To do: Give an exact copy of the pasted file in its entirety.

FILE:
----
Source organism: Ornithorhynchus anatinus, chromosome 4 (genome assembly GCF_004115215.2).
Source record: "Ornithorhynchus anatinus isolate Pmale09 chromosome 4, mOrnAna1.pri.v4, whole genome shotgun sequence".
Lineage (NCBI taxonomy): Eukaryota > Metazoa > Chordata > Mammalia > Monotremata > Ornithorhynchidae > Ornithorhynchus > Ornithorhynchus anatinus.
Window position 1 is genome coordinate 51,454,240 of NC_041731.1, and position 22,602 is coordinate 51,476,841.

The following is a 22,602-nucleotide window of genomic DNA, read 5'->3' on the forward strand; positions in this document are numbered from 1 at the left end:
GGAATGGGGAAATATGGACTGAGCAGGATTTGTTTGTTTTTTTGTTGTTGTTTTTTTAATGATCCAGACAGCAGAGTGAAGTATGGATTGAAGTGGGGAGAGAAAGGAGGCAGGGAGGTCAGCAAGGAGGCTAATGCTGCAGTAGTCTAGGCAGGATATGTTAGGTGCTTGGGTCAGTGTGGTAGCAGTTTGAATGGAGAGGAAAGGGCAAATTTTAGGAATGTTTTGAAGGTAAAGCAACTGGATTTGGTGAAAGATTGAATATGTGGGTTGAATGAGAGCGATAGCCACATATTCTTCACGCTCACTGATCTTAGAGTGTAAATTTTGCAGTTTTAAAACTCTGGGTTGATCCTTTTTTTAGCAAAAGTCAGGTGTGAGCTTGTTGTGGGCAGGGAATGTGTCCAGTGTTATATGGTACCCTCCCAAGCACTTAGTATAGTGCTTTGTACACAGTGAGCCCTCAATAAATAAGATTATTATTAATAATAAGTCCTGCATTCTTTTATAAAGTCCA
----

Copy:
Source organism: Ornithorhynchus anatinus, chromosome 4 (genome assembly GCF_004115215.2).
Source record: "Ornithorhynchus anatinus isolate Pmale09 chromosome 4, mOrnAna1.pri.v4, whole genome shotgun sequence".
Lineage (NCBI taxonomy): Eukaryota > Metazoa > Chordata > Mammalia > Monotremata > Ornithorhynchidae > Ornithorhynchus > Ornithorhynchus anatinus.
Window position 1 is genome coordinate 51,454,240 of NC_041731.1, and position 22,602 is coordinate 51,476,841.

The following is a 22,602-nucleotide window of genomic DNA, read 5'->3' on the forward strand; positions in this document are numbered from 1 at the left end:
GGAATGGGGAAATATGGACTGAGCAGGATTTGTTTGTTTTTTTGTTGTTGTTTTTTTAATGATCCAGACAGCAGAGTGAAGTATGGATTGAAGTGGGGAGAGAAAGGAGGCAGGGAGGTCAGCAAGGAGGCTAATGCTGCAGTAGTCTAGGCAGGATATGTTAGGTGCTTGGGTCAGTGTGGTAGCAGTTTGAATGGAGAGGAAAGGGCAAATTTTAGGAATGTTTTGAAGGTAAAGCAACTGGATTTGGTGAAAGATTGAATATGTGGGTTGAATGAGAGCGATAGCCACATATTCTTCACGCTCACTGATCTTAGAGTGTAAATTTTGCAGTTTTAAAACTCTGGGTTGATCCTTTTTTTAGCAAAAGTCAGGTGTGAGCTTGTTGTGGGCAGGGAATGTGTCCAGTGTTATATGGTACCCTCCCAAGCACTTAGTATAGTGCTTTGTACACAGTGAGCCCTCAATAAATAAGATTATTATTAATAATAAGTCCTGCATTCTTTTATAAAGTCCA